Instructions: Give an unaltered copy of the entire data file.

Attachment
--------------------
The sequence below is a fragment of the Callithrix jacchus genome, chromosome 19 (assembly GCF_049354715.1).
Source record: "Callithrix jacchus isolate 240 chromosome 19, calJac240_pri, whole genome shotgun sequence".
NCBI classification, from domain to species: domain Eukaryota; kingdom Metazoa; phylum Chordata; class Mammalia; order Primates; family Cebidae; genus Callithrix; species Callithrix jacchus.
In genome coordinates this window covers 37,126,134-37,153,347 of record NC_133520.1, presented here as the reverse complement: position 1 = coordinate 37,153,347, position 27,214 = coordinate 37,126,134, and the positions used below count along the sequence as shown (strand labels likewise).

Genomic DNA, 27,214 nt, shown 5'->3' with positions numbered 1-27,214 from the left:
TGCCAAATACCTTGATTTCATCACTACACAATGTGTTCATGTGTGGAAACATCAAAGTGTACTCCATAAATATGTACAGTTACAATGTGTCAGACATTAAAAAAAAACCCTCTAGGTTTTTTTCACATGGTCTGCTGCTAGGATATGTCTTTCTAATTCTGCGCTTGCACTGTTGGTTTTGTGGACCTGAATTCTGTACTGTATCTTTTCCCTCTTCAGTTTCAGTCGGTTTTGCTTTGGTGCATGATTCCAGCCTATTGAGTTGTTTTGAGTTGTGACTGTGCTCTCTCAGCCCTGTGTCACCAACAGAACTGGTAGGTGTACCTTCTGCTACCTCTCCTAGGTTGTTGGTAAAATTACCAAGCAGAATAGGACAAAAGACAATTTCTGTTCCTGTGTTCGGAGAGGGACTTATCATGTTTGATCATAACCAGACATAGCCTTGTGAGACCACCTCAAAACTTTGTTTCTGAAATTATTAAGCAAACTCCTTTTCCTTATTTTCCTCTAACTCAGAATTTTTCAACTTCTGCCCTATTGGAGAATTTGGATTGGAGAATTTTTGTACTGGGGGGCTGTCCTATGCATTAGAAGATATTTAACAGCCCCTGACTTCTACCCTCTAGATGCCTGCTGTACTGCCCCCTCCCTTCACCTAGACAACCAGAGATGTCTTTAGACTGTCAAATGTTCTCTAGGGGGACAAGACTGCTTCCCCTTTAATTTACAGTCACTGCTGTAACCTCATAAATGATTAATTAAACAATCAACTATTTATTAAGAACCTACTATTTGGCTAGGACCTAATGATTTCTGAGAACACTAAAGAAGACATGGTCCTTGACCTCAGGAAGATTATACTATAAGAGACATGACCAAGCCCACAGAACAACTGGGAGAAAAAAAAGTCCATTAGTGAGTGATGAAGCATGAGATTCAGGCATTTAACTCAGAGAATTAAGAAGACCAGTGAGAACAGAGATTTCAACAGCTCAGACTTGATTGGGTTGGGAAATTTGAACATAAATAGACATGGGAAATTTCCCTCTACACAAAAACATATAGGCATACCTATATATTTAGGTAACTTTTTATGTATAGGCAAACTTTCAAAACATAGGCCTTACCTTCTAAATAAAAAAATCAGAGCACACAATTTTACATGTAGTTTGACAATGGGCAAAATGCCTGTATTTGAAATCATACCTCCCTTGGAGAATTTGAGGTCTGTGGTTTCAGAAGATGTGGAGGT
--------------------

The sequence below is a fragment of the Callithrix jacchus genome, chromosome 19 (assembly GCF_049354715.1).
Source record: "Callithrix jacchus isolate 240 chromosome 19, calJac240_pri, whole genome shotgun sequence".
NCBI classification, from domain to species: domain Eukaryota; kingdom Metazoa; phylum Chordata; class Mammalia; order Primates; family Cebidae; genus Callithrix; species Callithrix jacchus.
In genome coordinates this window covers 37,126,134-37,153,347 of record NC_133520.1, presented here as the reverse complement: position 1 = coordinate 37,153,347, position 27,214 = coordinate 37,126,134, and the positions used below count along the sequence as shown (strand labels likewise).

Genomic DNA, 27,214 nt, shown 5'->3' with positions numbered 1-27,214 from the left:
TGCCAAATACCTTGATTTCATCACTACACAATGTGTTCATGTGTGGAAACATCAAAGTGTACTCCATAAATATGTACAGTTACAATGTGTCAGACATTAAAAAAAAACCCTCTAGGTTTTTTTCACATGGTCTGCTGCTAGGATATGTCTTTCTAATTCTGCGCTTGCACTGTTGGTTTTGTGGACCTGAATTCTGTACTGTATCTTTTCCCTCTTCAGTTTCAGTCGGTTTTGCTTTGGTGCATGATTCCAGCCTATTGAGTTGTTTTGAGTTGTGACTGTGCTCTCTCAGCCCTGTGTCACCAACAGAACTGGTAGGTGTACCTTCTGCTACCTCTCCTAGGTTGTTGGTAAAATTACCAAGCAGAATAGGACAAAAGACAATTTCTGTTCCTGTGTTCGGAGAGGGACTTATCATGTTTGATCATAACCAGACATAGCCTTGTGAGACCACCTCAAAACTTTGTTTCTGAAATTATTAAGCAAACTCCTTTTCCTTATTTTCCTCTAACTCAGAATTTTTCAACTTCTGCCCTATTGGAGAATTTGGATTGGAGAATTTTTGTACTGGGGGGCTGTCCTATGCATTAGAAGATATTTAACAGCCCCTGACTTCTACCCTCTAGATGCCTGCTGTACTGCCCCCTCCCTTCACCTAGACAACCAGAGATGTCTTTAGACTGTCAAATGTTCTCTAGGGGGACAAGACTGCTTCCCCTTTAATTTACAGTCACTGCTGTAACCTCATAAATGATTAATTAAACAATCAACTATTTATTAAGAACCTACTATTTGGCTAGGACCTAATGATTTCTGAGAACACTAAAGAAGACATGGTCCTTGACCTCAGGAAGATTATACTATAAGAGACATGACCAAGCCCACAGAACAACTGGGAGAAAAAAAAGTCCATTAGTGAGTGATGAAGCATGAGATTCAGGCATTTAACTCAGAGAATTAAGAAGACCAGTGAGAACAGAGATTTCAACAGCTCAGACTTGATTGGGTTGGGAAATTTGAACATAAATAGACATGGGAAATTTCCCTCTACACAAAAACATATAGGCATACCTATATATTTAGGTAACTTTTTATGTATAGGCAAACTTTCAAAACATAGGCCTTACCTTCTAAATAAAAAAATCAGAGCACACAATTTTACATGTAGTTTGACAATGGGCAAAATGCCTGTATTTGAAATCATACCTCCCTTGGAGAATTTGAGGTCTGTGGTTTCAGAAGATGTGGAGGT